3 Ways to Advocate for the Arts Using Video

Video taken on a phone

Advocating for your art program can be a daunting task. Between matting and labeling artwork for exhibitions (not to mention the drop-off and pick up), encouraging (or begging) students to sign up for your courses, and informing (or badgering) administration on why the arts are essential can be equally exciting and emotionally draining.

When advocating for your program, we all know how important it is to display the end product. However, it is also our responsibility to educate the community on what is actually happening in the classroom. When we value the process as much as the end product, we can help others understand our students are not simply born with that innate and incredible talent. They are consistently working hard to build skills to enhance their visual communication. One way to demonstrate your students’ creative process is through the use of video.

Here are 3 ways you can use video as an ongoing tool for arts advocacy.

Plaster Sculpture Project

1. Empower Student Voice

There is nothing more powerful than a student talking about their artwork from conception to completion. Writing can be tricky for some students; don’t let that barrier stop them from expressing! Not only can video be an additional option for differentiation in your classroom, but you are also providing students an opportunity to listen to themselves speak about their work, and possibly refine and redefine what they mean. Hearing actual student voices articulating why they made intentional decisions throughout their process will give any administrator the goosebumps.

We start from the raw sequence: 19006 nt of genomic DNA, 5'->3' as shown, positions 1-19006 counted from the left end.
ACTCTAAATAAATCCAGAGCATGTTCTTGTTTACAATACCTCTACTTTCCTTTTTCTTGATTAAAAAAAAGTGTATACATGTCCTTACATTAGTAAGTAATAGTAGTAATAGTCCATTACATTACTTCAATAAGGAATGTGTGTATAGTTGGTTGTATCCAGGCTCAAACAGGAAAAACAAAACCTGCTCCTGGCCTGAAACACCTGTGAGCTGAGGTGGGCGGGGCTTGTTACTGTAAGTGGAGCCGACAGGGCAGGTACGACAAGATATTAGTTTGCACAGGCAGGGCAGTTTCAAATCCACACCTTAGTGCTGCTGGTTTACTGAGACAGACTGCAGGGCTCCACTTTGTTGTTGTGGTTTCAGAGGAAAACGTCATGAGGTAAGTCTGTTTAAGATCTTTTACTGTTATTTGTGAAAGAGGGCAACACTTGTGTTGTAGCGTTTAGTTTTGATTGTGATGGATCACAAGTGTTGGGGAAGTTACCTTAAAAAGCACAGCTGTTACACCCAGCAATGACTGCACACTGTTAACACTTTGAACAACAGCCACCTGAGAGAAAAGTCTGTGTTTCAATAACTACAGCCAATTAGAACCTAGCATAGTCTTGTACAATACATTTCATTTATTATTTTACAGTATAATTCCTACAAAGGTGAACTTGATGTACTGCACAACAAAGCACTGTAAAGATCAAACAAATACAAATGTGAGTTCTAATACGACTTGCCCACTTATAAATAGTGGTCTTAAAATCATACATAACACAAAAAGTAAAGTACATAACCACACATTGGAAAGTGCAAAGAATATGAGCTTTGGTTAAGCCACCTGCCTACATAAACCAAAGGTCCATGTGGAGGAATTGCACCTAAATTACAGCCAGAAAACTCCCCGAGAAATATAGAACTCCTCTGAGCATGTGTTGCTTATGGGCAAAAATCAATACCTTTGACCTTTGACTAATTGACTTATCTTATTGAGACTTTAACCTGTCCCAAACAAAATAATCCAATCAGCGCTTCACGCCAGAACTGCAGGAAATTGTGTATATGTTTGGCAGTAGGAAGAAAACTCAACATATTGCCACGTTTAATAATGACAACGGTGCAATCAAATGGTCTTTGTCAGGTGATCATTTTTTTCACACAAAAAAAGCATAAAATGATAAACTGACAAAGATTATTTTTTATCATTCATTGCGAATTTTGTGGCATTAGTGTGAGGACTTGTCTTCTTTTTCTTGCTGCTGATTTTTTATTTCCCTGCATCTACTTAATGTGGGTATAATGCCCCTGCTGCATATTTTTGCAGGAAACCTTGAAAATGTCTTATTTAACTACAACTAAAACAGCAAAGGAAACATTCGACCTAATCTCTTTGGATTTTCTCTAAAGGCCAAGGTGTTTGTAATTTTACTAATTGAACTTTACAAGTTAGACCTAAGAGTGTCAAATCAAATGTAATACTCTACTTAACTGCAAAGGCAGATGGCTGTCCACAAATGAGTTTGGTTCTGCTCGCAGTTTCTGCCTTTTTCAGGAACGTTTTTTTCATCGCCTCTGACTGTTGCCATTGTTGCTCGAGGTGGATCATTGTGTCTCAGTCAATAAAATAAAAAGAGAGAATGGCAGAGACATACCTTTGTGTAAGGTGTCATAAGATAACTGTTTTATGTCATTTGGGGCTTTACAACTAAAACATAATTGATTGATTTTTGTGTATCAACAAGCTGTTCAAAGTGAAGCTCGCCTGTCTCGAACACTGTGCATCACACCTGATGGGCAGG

Learn more: How to Teach Video in One Second

How to:  Instead of having students write their end of unit reflections, have them take a video of themselves talking through the prompts. Some students don’t like having their face on video. No problem! Reinforce that they could place the artwork on the table and video their hands pointing to different areas of their work. What another great use of annotation strategies! You could also have students Screencastify their artwork or their written reflections and talk over as they present their visuals.

Student taking video on phone

2. Build an Interactive Gallery

Doesn’t it just drive you crazy when you spend hours of your time hanging your students’ artwork in your school gallery, just to have people walk right by? Or better yet, they take a quick look and say, “Wow! Those kids are so talented! I can’t even draw a stick figure.” Stop them in their tracks by creating an interactive gallery! Use any website platform compatible with your school and an iPad. No iPad? No problem! Writing a grant for this can land praise for your contributions to your school, and also empower student voice in direct connection with displayed artwork.